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Ask the ‘TASC is a PBIS advice column from the RSE-TASC Specialists

Question: How do we assist a child with behavior challenges whose parents do not want intervention?

Response 1:

Dale Langley, 

Behavior Specialist

If a student’s parent does not want a child to receive additional behavior supports, as a targeted skills group (Tier 2) or as an individual intervention (Tier 3), I would suggest the PBIS team figure out to how provide additional supports built in to your school’s universal supports (Tier 1). This would look like the team providing additional booster teachings around the child’s area of need for his or her entire grade, class, school etc. For example, if the child is struggling with maintaining safety, the PBIS team can make “Be Safe” the theme of the school year and bump up school-wide teachings about safety, such as:

  • Daily or weekly announcements stating one Safe behavior from the matrix – “…And here’s today’s school safety tip…One way to stay safe in the hallway is to walk on the right. Walking on the right means we all have room to move through the hallways and get where we need to be on time. Let’s all stay safe and stay to the right today!”
  • Random safety checks – School Administrator pops into the cafeteria (or recess/playground) randomly throughout the week and looks for examples of safe student behavior. Perhaps student or groups of students can earn a “lunch with Principal pass” or other method of positive acknowledgement for their behavior.
  • Create brief booster lesson plans and learning activities for classroom teachers to use once a week. These might include worksheets, such as Safety Word Searches, Match the picture to the Safe Expectation, Student response about how they will stay safe this year, etc. This gives the teacher and students more frequent re-teachings of what safe behavior looks like in the school.

Obviously whatever additional supports you offer, will impact all students, but needs to be noticeably focused on the specific child. This means “random” safety checks might happen slightly more often during this child’s lunch/recess period than other periods or that the team might provide this child’s classroom teacher with extra Safety booster teaching activities, so their classroom (and this child) can review Safe Expectations multiple times per week, rather than once or twice a month as other classrooms would.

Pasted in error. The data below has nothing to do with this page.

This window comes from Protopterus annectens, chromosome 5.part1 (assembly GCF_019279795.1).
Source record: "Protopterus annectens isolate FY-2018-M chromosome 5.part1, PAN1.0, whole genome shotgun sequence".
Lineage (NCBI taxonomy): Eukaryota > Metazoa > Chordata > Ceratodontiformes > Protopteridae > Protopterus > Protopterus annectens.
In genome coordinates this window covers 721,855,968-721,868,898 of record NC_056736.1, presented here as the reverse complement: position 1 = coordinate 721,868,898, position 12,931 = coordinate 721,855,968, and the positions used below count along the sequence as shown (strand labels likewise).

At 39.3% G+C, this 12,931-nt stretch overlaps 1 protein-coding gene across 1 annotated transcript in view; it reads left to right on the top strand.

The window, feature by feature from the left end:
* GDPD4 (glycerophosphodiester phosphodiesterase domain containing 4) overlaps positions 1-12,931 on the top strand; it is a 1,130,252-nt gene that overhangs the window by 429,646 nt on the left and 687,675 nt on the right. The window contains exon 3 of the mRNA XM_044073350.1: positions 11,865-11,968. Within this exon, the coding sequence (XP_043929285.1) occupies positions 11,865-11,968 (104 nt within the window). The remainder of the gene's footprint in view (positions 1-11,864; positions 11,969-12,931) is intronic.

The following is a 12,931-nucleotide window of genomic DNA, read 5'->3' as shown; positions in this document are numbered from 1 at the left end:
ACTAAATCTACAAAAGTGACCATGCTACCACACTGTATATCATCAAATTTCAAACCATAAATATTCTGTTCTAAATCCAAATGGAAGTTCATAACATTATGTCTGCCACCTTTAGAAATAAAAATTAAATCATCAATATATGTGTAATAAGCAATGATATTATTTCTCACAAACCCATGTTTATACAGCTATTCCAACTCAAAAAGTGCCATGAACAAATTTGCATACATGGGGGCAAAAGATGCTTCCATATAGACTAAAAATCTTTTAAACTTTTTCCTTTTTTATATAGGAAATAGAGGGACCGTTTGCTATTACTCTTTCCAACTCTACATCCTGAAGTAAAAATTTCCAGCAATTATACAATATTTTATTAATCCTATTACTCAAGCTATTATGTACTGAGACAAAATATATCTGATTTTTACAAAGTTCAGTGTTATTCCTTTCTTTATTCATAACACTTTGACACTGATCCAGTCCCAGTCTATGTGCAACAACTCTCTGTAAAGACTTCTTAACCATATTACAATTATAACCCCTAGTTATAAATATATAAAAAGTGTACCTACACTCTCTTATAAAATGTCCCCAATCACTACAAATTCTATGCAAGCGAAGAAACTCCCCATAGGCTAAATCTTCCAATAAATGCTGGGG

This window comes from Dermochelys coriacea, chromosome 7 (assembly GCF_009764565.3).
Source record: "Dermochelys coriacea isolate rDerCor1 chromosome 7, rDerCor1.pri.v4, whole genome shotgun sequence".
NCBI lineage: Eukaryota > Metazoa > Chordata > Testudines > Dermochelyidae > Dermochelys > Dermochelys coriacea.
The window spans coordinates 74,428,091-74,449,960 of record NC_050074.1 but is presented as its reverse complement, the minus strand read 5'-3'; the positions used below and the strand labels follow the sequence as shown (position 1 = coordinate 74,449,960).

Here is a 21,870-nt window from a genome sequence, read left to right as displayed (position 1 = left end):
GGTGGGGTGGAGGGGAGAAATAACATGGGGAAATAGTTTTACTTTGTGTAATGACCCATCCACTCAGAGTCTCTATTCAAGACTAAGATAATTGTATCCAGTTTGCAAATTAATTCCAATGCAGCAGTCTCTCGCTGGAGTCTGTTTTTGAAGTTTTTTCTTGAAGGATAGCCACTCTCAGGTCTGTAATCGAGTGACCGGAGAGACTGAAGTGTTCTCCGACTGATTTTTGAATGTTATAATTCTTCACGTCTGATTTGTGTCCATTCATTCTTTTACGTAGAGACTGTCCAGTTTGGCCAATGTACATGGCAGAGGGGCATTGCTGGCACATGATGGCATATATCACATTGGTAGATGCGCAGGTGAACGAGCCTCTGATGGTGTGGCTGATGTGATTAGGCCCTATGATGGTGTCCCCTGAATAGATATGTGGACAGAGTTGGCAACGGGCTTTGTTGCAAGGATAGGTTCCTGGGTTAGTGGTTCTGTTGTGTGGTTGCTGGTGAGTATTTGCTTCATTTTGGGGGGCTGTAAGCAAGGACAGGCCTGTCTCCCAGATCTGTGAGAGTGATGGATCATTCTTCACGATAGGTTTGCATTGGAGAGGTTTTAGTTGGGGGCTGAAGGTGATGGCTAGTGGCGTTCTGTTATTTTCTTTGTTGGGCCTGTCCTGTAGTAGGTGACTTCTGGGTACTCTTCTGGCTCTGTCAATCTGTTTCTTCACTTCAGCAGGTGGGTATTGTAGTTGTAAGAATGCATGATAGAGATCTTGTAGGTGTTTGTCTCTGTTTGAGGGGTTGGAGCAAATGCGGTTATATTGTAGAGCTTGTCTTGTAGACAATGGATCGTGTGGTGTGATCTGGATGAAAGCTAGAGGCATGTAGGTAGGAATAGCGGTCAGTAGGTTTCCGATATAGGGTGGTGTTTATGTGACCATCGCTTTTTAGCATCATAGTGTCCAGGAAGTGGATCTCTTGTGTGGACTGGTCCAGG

If you and your team get creative and are always intentional about your efforts, I believe you can fairly easily bump up your school-wide universal efforts to support all students, but particularly this one child, with the additional supports to address the area of behavior need.

Response 2:

John McCabe, 

Non District School Improvement Specialist

Great challenges provide great opportunities, some wise person said. I think the opportunity this provides the PBIS team is to figure out strategies to involve parents in the process of PBIS. That is, what is important about our school’s culture? How do we teach kids important social – emotional skills and impart important values?

Parental involvement in PBIS is a hugely important factor for sustained and effective implementation, and yet it is perhaps the most under-developed and elusive component of PBIS generally. I could say with confidence, that we are not sure what parents think, or how they feel about PBIS, including why they would refuse an intervention. So I would put it to the PBIS team to create a parent survey, or conduct a PBIS overview, or develop a PBIS parent focus work group and find out what parents think about PBIS. Our entire community would surely benefit from what you discover. For some guidance see: on the family.

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